While some Republicans spent the weekend attempting to downplay links between a controversial memo and special counsel Robert Mueller’s investigation of alleged Russia collusion, others — including President Trump — have sought to use the memo as a vehicle for questioning the legitimacy of the Russia probe.

The conflicting responses to the memo — which Rep. Devin Nunes, R-Calif., authored and fought for weeks to release — have highlighted lingering divisions among Republicans about how to approach the Russia controversy: with caution or with defiance.

And Trump’s claim that the memo “totally vindicates” him in the Russia investigation has put him at odds with members of his party who have warned against efforts to use the document’s findings against Mueller or to impugn the FBI as an organization.

“The memo was not exactly the smoking gun it was billed as by congressional Republicans, nor did the memo’s release threaten national security, as the Democrats and the FBI were bellowing,” said Ford O’Connell, a Republican strategist. “But it does confirm that the FBI was using the Steele dossier to obtain a FISA warrant on Carter [Page].”

The GOP-authored memo claimed the Justice Department had used a dossier of opposition research compiled by former British spy Christopher Steele in an application for a surveillance warrant on Carter Page, a former Trump campaign adviser. The Hillary Clinton campaign and the Democratic National Committee had paid for the creation of the Steele dossier, but the memo alleged the Justice Department did not disclose the political origins of the dossier when it sought to wiretap Page under the Foreign Intelligence Surveillance Act.

A GOP operative said the “brilliance” of the way Republicans released the Nunes memo lies in the inability of the FBI or Democrats on the House Intelligence Committee to refute the document’s contents outright, because the underlying intelligence from which Republicans drew their conclusions remains highly classified. Democrats are pushing to release their own version of the memo — one they say will correct for a document that “mischaracterizes” the events surrounding the pursuit of Page’s FISA warrant — but remain bound by the laws governing classified information from refuting the specifics of the Nunes memo.

Some Republicans described the document as evidence of a specific instance of FISA abuse while discouraging the use of it for a broader indictment against the FBI.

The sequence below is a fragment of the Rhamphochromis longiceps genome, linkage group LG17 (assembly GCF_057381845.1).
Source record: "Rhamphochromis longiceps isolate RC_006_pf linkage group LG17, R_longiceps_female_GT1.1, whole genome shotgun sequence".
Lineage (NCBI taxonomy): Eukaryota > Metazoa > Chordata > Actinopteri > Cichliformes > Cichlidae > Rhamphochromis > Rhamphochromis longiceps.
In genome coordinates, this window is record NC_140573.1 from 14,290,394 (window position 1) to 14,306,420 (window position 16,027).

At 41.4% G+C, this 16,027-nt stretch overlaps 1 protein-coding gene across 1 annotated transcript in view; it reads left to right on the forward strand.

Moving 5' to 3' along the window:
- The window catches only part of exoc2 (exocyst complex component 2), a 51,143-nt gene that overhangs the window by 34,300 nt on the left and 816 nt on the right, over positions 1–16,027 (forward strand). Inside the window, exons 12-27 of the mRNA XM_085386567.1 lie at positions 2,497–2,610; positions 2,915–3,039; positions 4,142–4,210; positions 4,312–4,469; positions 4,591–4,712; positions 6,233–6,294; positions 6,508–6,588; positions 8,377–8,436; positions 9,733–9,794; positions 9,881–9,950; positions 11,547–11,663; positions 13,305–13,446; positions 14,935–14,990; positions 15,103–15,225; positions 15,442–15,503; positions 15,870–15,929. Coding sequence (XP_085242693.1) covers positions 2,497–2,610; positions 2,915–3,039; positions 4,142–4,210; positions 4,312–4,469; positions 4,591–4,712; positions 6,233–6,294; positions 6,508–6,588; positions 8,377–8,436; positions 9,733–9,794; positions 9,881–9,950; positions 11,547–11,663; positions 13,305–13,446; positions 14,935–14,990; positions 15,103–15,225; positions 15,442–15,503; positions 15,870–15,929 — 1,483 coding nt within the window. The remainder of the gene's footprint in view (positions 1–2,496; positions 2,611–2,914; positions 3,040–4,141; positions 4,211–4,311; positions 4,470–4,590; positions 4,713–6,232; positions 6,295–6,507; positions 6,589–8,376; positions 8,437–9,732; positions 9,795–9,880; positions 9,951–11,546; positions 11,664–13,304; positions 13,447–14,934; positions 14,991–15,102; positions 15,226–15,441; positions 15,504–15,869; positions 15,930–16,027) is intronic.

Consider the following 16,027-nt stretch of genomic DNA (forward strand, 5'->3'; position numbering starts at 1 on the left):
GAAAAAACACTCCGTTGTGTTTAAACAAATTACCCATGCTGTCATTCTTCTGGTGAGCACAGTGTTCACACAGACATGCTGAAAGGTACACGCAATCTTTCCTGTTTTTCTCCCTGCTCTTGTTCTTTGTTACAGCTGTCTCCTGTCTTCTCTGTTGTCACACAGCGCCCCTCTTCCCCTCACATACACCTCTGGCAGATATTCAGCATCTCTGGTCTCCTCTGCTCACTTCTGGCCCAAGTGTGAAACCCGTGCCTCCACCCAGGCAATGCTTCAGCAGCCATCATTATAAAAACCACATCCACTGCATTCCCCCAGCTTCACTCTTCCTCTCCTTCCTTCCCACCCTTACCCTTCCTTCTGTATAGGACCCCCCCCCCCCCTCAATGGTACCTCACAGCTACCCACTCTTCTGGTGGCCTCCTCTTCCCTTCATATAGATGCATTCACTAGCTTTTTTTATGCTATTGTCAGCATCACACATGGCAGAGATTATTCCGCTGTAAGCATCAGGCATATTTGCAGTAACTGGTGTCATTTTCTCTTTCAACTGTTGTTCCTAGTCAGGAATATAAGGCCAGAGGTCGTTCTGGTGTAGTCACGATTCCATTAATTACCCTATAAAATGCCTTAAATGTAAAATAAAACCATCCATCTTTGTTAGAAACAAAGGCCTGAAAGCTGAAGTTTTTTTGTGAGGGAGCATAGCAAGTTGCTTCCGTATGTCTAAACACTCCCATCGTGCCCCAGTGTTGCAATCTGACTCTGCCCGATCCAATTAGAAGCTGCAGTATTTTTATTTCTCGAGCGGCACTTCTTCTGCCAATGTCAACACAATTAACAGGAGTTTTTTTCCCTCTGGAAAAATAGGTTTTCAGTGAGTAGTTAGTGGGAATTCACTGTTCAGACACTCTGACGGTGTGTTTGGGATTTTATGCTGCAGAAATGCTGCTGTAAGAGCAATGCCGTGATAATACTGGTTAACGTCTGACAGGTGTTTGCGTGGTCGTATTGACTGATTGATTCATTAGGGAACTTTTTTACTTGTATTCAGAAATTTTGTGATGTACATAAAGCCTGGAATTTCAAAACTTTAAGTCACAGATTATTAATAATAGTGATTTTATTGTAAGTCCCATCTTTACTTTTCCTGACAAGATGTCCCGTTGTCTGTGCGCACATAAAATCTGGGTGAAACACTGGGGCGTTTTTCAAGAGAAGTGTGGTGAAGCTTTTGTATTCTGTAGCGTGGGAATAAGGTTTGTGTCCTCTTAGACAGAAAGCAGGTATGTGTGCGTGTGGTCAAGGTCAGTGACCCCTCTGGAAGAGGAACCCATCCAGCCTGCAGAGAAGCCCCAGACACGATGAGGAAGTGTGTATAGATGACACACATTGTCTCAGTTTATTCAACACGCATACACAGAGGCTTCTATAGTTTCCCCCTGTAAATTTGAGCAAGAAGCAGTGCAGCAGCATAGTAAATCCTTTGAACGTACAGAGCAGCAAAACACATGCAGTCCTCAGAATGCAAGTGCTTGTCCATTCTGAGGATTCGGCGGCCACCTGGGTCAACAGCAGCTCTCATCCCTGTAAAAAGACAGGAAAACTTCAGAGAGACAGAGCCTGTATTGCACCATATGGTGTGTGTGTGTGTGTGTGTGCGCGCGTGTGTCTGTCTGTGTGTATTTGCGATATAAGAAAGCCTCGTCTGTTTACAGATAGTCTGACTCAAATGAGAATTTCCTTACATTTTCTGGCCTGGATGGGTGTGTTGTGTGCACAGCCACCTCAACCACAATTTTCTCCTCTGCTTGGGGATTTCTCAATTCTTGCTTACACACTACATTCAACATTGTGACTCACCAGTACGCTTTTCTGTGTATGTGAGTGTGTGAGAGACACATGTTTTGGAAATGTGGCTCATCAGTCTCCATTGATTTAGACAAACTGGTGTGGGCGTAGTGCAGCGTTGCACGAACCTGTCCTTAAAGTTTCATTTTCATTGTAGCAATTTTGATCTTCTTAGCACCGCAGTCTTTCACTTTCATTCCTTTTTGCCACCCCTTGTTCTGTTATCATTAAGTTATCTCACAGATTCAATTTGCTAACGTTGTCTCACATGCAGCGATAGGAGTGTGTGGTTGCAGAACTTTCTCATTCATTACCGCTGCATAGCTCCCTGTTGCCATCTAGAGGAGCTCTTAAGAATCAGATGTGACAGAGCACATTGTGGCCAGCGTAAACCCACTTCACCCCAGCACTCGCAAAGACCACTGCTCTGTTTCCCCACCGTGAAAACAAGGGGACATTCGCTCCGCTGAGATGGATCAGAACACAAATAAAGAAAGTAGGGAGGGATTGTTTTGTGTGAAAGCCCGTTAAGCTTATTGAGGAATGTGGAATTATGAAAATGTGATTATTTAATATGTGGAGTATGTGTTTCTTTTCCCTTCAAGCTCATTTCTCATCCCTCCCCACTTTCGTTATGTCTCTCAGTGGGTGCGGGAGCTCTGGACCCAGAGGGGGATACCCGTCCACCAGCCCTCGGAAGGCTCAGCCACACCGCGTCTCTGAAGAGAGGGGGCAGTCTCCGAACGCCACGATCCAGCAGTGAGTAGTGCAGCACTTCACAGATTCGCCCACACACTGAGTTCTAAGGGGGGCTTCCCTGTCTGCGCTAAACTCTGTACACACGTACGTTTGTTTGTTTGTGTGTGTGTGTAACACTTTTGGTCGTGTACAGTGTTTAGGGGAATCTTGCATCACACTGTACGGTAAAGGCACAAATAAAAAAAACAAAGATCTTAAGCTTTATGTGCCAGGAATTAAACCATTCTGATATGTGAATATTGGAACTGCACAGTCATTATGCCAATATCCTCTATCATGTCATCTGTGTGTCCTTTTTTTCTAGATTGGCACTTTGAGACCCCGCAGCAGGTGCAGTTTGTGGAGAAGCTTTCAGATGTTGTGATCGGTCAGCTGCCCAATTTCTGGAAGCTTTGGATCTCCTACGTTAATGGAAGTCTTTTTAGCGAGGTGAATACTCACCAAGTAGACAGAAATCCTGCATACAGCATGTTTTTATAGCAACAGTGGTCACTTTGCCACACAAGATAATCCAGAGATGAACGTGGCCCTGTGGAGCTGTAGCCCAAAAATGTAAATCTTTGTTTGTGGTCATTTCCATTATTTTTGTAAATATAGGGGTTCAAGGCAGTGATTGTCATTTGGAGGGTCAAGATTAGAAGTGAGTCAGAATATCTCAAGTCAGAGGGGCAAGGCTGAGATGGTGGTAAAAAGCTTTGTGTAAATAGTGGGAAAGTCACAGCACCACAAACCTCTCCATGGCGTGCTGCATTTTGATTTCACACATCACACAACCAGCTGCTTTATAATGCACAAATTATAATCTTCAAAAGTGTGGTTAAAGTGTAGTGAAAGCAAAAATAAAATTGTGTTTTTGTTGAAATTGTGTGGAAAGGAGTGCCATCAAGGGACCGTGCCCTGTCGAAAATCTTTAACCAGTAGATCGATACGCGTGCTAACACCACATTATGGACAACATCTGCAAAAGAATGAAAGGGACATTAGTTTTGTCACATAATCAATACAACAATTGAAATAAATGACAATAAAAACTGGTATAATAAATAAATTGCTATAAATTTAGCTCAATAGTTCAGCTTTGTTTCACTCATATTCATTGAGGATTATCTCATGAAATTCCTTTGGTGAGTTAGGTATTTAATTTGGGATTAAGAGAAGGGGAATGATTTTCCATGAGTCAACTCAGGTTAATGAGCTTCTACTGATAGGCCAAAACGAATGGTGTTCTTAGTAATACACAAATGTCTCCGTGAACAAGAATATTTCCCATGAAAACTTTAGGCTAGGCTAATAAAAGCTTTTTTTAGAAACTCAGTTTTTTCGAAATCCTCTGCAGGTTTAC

“I actually don't think it has any impact on the Russia probe,” said Rep. Trey Gowdy, R-S.C., of the Nunes memo on Sunday.

“There is a Russia investigation without a dossier,” Gowdy said during his appearance on CBS News’ “Face the Nation.” “It also doesn't have anything to do with obstruction of justice. So there's going to be a Russia probe, even without a dossier."

Rep. Will Hurd, R-Texas, also broke on Sunday with the Republicans who had characterized the memo as evidence that Mueller’s investigation was founded on bias.

"I don't agree with some of my colleagues that say, who are always using the word 'explosive.' I'm not shocked that elected officials are using hyperbole and exaggerations," Hurd said during an appearance on ABC News’ “This Week.”

And House Speaker Paul Ryan, R-Wis., has resisted efforts to undermine the credibility of the Mueller investigation, encouraging members to draw a distinction between the memo’s allegations and the Russia probe.

"I think because of all the loose political rhetoric floating around here, we need to make sure we explain that there is a separation between these things,” Ryan said during a press conference on Jan. 30.

But some Republicans and Trump allies have seized on the Nunes memo as proof of the Russia investigation’s partisan roots. Although the president had spent months declining to attack the special counsel or the probe itself — which he had once decried as a “witch hunt” — Trump went back on offense in the wake of the memo’s release by claiming senior Justice Department officials implicated in the document should be “ashamed” of themselves and once again describing the Russia probe as an “American disgrace.”

Rep. Paul Gosar, R-Ariz., echoed Trump’s argument in a statement released Friday calling for “criminal prosecution” of senior Justice Department officials, including Deputy Attorney General Rod Rosenstein and former FBI Director Andrew McCabe.

“This is third world politics where the official government agencies are used as campaign attack dogs,” Gosar said.

If the House Intelligence Committee votes in favor of the release of the Democratic memo, Trump will have five days to decide whether to block its publication. The White House has already signaled the administration’s willingness to allow the Democratic memo to be released.